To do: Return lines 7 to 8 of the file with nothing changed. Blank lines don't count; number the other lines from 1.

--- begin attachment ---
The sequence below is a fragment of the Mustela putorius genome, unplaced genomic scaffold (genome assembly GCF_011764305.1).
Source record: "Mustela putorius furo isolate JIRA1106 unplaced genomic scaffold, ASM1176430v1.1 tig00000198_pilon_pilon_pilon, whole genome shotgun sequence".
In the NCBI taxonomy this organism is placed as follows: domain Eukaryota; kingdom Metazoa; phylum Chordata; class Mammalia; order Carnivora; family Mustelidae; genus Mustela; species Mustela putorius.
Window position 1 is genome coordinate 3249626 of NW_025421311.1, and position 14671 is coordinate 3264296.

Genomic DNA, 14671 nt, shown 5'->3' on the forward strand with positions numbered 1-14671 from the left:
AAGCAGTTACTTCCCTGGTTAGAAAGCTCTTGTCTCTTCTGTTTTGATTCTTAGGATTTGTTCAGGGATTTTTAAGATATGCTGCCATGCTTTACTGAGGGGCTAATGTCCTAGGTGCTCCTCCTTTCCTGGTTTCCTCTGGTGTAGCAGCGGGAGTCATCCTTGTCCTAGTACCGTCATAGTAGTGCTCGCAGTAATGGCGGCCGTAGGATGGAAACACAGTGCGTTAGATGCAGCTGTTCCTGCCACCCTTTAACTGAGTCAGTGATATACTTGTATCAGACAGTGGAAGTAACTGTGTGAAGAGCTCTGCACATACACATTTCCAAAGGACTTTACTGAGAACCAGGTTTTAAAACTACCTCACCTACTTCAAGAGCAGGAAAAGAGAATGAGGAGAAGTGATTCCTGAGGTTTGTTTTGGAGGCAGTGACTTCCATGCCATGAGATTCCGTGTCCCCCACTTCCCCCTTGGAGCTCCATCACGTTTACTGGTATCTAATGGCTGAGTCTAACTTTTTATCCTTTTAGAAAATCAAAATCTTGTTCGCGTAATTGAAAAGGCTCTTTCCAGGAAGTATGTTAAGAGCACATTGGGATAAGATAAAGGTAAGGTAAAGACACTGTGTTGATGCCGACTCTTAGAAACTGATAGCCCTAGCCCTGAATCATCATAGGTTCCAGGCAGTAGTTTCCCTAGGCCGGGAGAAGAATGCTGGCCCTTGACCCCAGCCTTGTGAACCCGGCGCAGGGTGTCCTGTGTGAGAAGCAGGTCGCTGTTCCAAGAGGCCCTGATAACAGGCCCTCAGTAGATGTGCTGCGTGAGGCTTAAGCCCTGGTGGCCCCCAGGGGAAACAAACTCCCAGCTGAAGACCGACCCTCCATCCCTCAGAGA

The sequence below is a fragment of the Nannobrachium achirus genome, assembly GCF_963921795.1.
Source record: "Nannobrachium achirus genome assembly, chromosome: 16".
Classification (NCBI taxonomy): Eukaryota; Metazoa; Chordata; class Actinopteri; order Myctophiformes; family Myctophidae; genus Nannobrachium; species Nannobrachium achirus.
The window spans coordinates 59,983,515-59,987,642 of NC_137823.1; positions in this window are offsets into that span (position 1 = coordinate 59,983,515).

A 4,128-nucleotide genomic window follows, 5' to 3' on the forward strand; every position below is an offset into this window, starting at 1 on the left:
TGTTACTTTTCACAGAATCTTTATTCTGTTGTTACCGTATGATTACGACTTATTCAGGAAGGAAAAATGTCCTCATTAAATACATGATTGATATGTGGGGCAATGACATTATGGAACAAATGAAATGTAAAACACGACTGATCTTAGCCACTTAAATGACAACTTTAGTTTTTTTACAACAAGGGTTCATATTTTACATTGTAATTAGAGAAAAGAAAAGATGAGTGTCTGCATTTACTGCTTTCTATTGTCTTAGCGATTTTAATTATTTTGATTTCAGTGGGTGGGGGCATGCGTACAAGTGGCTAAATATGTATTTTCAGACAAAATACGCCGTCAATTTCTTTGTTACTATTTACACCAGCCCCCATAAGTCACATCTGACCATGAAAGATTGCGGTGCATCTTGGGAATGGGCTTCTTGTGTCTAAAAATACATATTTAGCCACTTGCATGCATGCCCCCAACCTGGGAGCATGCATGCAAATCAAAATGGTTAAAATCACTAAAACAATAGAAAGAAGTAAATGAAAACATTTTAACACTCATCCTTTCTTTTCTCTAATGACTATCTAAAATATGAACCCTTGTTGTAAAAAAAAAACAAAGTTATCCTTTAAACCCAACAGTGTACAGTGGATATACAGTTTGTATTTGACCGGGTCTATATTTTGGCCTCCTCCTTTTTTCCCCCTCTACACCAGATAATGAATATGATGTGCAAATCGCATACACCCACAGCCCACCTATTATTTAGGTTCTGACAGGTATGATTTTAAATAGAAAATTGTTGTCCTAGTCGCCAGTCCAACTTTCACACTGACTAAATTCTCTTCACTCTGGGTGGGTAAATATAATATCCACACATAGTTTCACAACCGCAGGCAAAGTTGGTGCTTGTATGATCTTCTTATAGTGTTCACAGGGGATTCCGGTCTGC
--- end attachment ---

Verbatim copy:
The sequence below is a fragment of the Nannobrachium achirus genome, assembly GCF_963921795.1.
Source record: "Nannobrachium achirus genome assembly, chromosome: 16".